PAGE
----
outsource issue 31 - (Page 70)

Innovate to Accelerate We all demand innovation – but are we actually getting less of it? Rick Eagar, Arthur D. Little Rick Eagar is Partner at Arthur D. Little; Leader of the UK Technology and Innovation Management practice and the UK Public Sector team; and chairman of the Global Partner Assessment Committee. W hilst there is no shortage of advice on innovation management, there seems to be relatively little empirical evidence about what really works in terms of managing the innovation process, and understanding what differentiates top innovators from other companies in different industries. Arthur D. Little’s 8th Global Innovation Excellence Study sought to explore in some depth the processes and approaches used by companies for innovation management; show how these contribute to innovation success; and enable participating companies to benchmark themselves against their peers. In this article we highlight a few key insights that are important for any company wishing to achieve a better return on its investment in innovation management. Perception and reality The results of our study show that innovation performance is actually worse now than it was three years ago, but despite this companies are increasingly happy with their efforts and top innovators still regularly outperform their industry peers. Overall, innovation performance has significantly decreased by up to 25 per cent since 2010 across a range of industries, yet satisfaction with the actual level of innovation achieved has increased from 25 to 42 per cent. This may be in part driven by the tough market conditions witnessed in recent years, which has forced companies to focus on short-term performance. It may also be influenced by particular issues specific to individual sectors. Excellence in Innovation Management leads to greater profitability There is a strong and statistically significant correlation between using best practice management approaches (as embodied in ADL’s Innovation Excellence Model) and achieving higher innovation performance. Furthermore, comparing top quartile performers with the rest of the sample there is a significant gap of up to 13 percentage points in terms of EBIT from recent product “Learning and innovation go hand in hand. The arrogance of success is to think that what you did yesterday will be sufficient for tomorrow.” – William Pollard 70 ● ●● ARTHUR LITTLE.indd 70 www.outsourcemagazine.co.uk 21/3/13 16:32:05 http://www.outsourcemagazine.co.uk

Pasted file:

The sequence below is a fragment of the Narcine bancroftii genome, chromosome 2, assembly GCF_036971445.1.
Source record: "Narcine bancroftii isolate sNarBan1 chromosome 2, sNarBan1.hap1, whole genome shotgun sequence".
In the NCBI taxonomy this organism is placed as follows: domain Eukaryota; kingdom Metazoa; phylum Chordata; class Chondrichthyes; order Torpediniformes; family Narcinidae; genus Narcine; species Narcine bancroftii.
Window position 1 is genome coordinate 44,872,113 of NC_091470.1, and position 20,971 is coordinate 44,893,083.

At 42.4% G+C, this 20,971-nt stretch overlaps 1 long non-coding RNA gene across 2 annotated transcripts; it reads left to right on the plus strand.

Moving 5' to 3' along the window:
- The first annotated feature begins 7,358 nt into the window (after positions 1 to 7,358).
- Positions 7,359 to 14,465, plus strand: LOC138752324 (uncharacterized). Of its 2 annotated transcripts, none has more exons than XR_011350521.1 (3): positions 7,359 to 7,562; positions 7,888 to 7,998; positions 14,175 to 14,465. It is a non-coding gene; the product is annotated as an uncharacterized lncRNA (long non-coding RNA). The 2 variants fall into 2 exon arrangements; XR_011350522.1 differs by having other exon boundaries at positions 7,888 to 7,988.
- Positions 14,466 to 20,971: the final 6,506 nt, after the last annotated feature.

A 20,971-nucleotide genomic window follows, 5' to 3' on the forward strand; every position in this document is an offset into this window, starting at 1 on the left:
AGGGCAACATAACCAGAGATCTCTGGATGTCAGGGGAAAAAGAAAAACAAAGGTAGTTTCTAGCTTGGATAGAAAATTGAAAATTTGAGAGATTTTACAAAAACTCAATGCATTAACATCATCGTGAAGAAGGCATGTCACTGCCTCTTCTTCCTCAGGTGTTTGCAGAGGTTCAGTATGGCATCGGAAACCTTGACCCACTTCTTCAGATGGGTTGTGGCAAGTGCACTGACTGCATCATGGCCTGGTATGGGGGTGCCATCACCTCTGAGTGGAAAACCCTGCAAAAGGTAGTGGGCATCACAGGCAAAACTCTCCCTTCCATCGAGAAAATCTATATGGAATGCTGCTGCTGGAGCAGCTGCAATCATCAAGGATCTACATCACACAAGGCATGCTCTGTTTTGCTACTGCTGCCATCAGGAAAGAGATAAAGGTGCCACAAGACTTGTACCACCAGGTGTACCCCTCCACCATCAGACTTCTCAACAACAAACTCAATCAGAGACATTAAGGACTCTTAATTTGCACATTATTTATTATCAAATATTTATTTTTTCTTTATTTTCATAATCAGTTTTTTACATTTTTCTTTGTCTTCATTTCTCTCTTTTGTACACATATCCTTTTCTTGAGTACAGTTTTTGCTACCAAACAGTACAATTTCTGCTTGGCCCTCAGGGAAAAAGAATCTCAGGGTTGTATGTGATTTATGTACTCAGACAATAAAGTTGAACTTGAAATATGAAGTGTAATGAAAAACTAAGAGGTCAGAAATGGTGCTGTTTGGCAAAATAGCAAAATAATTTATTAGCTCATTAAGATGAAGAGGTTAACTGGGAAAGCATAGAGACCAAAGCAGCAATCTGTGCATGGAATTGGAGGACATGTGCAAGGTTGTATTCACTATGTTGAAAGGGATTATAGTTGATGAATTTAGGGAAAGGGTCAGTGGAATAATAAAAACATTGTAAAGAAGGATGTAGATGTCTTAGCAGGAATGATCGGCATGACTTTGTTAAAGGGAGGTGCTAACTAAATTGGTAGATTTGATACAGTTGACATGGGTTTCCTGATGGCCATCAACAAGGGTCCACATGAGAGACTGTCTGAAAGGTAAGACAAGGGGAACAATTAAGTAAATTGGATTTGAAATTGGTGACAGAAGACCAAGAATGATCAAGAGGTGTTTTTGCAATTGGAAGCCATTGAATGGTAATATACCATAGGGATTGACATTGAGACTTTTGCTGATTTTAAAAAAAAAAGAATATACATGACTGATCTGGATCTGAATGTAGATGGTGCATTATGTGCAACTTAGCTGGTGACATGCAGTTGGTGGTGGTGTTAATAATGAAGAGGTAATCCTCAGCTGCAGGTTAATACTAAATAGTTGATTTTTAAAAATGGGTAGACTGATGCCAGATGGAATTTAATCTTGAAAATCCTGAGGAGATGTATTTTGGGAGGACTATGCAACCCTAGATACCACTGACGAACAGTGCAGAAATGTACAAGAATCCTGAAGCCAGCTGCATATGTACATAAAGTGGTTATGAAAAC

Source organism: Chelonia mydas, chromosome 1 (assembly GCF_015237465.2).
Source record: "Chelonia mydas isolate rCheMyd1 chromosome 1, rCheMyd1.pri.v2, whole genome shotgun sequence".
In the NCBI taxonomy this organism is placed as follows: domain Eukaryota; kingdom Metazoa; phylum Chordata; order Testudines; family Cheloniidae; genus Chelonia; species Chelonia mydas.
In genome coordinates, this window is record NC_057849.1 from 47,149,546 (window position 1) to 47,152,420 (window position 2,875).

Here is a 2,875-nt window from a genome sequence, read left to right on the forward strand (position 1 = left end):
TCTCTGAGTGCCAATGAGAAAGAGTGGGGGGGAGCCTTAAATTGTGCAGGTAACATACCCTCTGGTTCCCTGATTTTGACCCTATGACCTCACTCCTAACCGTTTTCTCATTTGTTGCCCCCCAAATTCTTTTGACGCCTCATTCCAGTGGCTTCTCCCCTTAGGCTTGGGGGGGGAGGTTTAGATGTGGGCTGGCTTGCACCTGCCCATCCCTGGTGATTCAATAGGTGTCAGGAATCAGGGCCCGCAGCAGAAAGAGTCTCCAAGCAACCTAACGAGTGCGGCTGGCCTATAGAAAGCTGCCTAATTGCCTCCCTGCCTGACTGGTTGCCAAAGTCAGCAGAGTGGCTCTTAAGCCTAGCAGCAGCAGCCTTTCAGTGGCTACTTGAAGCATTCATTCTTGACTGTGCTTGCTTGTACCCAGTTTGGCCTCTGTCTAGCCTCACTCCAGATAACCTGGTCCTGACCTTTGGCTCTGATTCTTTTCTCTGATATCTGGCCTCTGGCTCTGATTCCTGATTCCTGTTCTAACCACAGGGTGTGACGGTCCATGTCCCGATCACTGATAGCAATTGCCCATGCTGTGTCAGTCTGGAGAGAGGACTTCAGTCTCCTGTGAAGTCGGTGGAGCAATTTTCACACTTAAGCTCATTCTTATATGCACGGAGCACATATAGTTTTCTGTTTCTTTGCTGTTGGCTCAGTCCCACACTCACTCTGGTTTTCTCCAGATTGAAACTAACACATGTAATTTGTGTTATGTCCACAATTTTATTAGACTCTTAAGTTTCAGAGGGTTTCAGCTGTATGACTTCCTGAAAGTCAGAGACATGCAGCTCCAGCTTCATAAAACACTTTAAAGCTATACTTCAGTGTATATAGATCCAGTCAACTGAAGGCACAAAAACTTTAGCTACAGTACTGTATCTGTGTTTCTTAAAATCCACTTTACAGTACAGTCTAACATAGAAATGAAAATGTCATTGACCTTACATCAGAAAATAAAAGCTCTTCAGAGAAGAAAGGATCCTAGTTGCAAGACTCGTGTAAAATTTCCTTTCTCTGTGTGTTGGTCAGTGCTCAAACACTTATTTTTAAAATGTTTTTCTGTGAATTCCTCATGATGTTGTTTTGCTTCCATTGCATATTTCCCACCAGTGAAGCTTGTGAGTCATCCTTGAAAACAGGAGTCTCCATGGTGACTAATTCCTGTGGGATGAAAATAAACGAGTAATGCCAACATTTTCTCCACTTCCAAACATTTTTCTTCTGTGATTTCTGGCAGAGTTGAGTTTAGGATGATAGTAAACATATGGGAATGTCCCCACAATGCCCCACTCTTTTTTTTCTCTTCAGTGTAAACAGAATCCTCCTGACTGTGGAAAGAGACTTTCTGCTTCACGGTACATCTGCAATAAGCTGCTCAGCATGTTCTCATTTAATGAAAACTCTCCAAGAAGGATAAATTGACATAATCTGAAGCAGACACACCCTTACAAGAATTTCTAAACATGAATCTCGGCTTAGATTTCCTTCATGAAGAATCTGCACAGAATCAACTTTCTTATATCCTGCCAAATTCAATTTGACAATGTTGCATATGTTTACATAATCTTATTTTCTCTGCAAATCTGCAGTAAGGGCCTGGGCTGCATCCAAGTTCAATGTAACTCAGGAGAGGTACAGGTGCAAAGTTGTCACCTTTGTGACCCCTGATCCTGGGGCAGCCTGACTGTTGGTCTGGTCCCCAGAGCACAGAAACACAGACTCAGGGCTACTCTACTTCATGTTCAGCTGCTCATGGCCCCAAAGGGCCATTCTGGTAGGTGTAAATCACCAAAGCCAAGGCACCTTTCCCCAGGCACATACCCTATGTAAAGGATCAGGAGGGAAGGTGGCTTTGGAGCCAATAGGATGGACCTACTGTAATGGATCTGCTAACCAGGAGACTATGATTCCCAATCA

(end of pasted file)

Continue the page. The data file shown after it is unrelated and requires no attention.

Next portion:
Table of Contents for the Digital Edition of outsource issue 31

Upwardly Mobile
Keys to Driving Supply Chain Outsourcing Success
Biography of a Carve-Out
Culture and Values
Redefining the Law Firm Delivery Model
Sharing the Glory
Norn Ironman
Breaking the Outsourcing Conundrum
NOA Round-Up
Back from the Summit
Losing the Race Before You Put On Your Trainers
Innovate to Accelerate
Comparing Clouds
People Power
Making an Impact
Home or Away?
Dead and Buried?
So What Now?
The Legal View
Top Ten
NelsonHall Round-Up
Sourcing Sage
Online Round-Up
The Deal Doctor
Inside Source
The Last Word

outsource issue 31